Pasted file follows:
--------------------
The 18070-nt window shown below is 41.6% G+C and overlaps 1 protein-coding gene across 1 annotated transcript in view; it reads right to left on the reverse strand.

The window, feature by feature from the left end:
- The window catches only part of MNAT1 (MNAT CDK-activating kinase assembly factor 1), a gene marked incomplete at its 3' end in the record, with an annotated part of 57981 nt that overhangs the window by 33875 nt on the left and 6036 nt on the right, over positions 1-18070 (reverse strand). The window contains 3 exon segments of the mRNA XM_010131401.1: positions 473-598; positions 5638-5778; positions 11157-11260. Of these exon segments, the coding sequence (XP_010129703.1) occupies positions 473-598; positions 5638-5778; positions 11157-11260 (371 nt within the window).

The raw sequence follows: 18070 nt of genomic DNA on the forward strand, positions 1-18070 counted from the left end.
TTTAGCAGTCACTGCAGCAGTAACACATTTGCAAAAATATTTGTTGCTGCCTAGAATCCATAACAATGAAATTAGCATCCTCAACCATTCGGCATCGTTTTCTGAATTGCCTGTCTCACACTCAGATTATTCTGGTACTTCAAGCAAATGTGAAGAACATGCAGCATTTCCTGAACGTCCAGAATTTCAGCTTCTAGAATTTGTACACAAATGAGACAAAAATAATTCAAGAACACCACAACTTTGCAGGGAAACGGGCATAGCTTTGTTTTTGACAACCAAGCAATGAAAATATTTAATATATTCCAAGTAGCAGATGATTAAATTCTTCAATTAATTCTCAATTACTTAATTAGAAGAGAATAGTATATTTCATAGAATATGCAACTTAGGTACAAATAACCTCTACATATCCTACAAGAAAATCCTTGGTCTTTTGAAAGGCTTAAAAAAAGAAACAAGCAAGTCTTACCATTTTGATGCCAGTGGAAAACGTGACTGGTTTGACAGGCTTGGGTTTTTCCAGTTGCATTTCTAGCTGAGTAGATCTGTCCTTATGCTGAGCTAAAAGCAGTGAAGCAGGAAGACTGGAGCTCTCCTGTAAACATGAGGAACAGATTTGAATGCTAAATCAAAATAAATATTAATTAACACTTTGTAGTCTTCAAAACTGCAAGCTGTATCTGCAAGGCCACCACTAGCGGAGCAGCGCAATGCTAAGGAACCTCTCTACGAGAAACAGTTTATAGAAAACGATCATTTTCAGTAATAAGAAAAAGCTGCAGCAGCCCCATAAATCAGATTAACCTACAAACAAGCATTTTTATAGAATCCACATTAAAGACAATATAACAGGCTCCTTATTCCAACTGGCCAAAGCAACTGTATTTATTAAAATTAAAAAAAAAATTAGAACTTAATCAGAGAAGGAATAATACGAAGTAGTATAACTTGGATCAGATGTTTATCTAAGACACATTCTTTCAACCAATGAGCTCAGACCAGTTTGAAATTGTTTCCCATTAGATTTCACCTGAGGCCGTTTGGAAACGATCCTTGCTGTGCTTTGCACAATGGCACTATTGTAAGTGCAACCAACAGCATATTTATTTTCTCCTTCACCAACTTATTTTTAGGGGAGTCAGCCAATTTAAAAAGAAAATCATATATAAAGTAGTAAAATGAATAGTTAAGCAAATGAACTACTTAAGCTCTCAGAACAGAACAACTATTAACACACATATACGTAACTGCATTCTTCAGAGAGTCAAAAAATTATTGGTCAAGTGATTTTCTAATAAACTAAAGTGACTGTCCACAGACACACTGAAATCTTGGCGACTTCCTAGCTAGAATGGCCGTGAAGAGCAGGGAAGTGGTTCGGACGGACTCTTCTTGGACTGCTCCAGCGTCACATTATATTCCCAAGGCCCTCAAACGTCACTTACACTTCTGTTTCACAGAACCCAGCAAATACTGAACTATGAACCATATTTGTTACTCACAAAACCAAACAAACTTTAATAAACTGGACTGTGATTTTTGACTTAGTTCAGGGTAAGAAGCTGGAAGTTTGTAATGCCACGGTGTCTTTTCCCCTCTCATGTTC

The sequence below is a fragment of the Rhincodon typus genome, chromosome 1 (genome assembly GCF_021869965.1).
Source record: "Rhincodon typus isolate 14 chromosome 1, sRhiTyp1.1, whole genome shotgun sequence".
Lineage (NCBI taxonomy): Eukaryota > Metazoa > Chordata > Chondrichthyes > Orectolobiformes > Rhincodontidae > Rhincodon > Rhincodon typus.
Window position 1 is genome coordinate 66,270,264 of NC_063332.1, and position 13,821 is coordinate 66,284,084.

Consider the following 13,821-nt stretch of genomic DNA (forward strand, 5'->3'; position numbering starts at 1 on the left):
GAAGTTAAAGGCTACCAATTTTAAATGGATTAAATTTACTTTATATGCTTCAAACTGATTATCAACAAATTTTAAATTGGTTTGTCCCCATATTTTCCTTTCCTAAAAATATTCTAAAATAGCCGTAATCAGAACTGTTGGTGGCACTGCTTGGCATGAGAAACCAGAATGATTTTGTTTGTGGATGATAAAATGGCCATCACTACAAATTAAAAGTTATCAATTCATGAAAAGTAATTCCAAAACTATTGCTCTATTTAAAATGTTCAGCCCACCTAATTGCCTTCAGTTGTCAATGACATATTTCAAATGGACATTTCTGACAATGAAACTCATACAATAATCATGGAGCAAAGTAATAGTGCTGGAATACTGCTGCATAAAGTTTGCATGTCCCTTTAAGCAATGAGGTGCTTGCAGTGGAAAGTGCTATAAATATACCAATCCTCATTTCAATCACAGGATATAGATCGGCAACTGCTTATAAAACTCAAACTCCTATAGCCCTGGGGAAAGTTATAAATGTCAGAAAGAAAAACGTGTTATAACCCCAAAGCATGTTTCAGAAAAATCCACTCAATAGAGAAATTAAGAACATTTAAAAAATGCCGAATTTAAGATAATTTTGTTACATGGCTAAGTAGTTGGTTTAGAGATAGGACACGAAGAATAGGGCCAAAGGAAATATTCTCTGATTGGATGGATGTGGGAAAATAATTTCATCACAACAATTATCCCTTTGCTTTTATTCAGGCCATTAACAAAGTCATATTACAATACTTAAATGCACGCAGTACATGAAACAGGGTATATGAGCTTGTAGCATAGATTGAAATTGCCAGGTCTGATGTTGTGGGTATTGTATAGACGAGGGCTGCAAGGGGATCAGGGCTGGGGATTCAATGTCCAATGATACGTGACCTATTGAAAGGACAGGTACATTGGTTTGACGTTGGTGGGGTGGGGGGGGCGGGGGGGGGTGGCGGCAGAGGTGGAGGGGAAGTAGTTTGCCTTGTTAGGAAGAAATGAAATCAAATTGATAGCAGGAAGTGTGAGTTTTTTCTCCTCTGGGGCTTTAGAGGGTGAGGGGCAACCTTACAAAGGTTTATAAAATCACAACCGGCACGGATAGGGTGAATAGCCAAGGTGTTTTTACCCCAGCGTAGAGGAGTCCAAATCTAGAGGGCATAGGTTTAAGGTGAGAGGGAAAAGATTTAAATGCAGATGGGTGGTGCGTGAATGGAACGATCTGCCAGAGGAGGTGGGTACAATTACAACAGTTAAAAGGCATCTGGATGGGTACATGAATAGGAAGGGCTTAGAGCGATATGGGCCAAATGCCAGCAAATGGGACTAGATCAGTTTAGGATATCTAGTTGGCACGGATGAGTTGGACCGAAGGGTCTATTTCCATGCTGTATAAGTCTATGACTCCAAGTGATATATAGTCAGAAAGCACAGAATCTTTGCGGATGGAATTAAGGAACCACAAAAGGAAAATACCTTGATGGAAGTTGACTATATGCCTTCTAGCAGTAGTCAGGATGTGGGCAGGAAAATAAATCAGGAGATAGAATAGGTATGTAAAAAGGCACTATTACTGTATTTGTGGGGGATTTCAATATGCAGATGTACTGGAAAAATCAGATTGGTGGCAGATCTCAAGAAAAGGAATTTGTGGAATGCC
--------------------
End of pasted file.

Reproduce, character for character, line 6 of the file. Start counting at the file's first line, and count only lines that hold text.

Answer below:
The sequence below is a fragment of the Rhincodon typus genome, chromosome 1 (genome assembly GCF_021869965.1).